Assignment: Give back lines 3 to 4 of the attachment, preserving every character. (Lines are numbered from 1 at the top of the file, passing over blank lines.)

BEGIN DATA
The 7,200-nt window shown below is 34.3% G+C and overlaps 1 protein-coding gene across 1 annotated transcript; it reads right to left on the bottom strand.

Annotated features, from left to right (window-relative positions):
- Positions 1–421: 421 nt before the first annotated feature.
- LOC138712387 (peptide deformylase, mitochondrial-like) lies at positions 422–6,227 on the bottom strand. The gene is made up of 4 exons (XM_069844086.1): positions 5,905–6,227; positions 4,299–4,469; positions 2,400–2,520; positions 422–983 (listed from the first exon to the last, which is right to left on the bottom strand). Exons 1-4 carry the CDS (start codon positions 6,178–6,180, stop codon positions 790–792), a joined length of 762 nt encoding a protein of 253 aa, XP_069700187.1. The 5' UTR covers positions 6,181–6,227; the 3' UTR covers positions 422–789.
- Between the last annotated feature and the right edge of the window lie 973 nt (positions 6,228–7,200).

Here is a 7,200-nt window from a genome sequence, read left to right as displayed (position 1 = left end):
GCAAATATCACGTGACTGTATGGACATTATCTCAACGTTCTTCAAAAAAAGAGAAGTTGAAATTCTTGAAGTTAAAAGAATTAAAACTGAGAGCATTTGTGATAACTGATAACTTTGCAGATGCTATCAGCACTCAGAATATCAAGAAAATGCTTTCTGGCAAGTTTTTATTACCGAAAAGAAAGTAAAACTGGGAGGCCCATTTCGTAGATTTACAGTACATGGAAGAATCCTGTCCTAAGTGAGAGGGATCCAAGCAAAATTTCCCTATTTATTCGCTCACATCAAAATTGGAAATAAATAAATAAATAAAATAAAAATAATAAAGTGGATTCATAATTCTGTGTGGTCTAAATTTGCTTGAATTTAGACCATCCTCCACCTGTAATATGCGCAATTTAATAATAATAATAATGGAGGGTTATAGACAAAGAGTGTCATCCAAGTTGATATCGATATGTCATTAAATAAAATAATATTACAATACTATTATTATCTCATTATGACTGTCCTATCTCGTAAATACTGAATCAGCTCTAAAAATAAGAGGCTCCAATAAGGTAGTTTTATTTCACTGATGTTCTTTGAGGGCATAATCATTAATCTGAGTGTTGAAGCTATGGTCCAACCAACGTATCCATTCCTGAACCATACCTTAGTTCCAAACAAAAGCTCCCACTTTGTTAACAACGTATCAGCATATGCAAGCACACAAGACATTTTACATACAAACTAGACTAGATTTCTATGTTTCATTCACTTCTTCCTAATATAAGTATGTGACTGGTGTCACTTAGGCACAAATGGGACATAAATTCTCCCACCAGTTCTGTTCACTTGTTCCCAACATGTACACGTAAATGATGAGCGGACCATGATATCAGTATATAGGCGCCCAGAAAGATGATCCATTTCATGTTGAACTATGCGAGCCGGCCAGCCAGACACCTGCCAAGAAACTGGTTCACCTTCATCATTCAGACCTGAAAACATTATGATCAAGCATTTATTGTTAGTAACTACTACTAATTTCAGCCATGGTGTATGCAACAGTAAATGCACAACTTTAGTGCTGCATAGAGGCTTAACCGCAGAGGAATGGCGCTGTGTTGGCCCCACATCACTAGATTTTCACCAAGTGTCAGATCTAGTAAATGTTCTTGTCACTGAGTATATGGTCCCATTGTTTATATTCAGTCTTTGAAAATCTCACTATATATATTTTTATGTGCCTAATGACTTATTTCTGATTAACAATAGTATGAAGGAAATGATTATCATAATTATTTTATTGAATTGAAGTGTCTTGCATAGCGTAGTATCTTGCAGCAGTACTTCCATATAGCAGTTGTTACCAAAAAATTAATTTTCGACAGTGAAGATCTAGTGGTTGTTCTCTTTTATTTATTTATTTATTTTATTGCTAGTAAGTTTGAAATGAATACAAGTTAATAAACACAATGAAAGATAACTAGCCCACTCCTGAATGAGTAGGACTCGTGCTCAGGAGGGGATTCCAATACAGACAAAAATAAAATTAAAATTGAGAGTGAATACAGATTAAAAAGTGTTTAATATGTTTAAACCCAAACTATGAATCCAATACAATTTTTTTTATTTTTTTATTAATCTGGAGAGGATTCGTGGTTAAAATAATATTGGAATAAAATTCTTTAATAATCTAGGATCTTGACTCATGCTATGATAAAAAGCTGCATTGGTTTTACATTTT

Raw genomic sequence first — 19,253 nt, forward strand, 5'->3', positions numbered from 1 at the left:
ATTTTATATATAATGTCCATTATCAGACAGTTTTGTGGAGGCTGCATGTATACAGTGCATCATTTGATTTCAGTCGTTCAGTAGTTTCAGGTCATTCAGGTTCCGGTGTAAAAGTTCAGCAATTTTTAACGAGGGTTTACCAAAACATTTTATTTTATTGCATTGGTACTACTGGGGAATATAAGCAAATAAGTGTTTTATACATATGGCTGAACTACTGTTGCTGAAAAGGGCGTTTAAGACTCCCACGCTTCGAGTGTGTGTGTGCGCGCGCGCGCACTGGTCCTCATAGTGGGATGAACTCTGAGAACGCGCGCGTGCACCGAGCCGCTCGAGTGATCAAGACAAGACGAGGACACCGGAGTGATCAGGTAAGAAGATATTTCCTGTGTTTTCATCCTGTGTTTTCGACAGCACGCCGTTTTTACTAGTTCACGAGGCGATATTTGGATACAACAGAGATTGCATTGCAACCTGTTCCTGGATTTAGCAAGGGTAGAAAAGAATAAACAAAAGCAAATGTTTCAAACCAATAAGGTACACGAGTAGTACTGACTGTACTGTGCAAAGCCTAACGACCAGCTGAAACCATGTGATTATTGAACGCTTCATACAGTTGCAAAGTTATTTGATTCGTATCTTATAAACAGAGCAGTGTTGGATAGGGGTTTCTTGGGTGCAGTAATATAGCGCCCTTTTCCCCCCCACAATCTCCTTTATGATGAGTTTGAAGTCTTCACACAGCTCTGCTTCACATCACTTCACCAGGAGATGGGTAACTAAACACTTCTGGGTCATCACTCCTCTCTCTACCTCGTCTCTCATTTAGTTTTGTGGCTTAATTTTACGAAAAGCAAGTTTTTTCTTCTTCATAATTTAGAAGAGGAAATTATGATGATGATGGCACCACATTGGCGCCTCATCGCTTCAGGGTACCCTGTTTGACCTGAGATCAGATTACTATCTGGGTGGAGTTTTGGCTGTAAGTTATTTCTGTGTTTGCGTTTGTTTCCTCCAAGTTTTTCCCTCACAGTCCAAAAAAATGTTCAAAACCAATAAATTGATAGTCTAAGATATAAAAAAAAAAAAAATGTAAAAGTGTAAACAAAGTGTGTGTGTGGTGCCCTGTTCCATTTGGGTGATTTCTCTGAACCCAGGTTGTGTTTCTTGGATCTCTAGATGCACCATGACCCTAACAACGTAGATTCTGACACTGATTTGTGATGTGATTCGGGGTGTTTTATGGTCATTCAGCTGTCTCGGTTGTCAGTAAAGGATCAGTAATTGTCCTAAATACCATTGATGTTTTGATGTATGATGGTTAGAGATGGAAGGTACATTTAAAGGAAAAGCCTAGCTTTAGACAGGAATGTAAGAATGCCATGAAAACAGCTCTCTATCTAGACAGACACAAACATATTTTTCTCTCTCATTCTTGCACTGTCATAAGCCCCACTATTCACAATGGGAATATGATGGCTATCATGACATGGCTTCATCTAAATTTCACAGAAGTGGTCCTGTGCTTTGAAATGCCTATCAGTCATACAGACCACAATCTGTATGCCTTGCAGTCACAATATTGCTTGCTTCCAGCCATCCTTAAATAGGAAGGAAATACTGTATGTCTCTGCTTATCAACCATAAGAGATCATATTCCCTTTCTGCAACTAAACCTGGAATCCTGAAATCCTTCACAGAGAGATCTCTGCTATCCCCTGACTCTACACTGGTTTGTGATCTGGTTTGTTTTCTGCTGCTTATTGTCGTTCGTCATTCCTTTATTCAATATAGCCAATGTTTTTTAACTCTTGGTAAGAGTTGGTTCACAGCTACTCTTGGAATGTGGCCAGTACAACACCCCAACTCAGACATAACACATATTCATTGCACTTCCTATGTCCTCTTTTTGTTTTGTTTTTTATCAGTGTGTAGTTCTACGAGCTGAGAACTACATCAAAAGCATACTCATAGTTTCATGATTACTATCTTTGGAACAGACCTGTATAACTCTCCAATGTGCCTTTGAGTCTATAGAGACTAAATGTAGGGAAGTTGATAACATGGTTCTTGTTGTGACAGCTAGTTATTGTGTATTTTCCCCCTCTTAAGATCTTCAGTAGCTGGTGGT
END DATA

- Positions 1–421: 421 nt before the first annotated feature.
- LOC138712387 (peptide deformylase, mitochondrial-like) lies at positions 422–6,227 on the bottom strand. The gene is made up of 4 exons (XM_069844086.1): positions 5,905–6,227; positions 4,299–4,469; positions 2,400–2,520; positions 422–983 (listed from the first exon to the last, which is right to left on the bottom strand). Exons 1-4 carry the CDS (start codon positions 6,178–6,180, stop codon positions 790–792), a joined length of 762 nt encoding a protein of 253 aa, XP_069700187.1. The 5' UTR covers positions 6,181–6,227; the 3' UTR covers positions 422–789.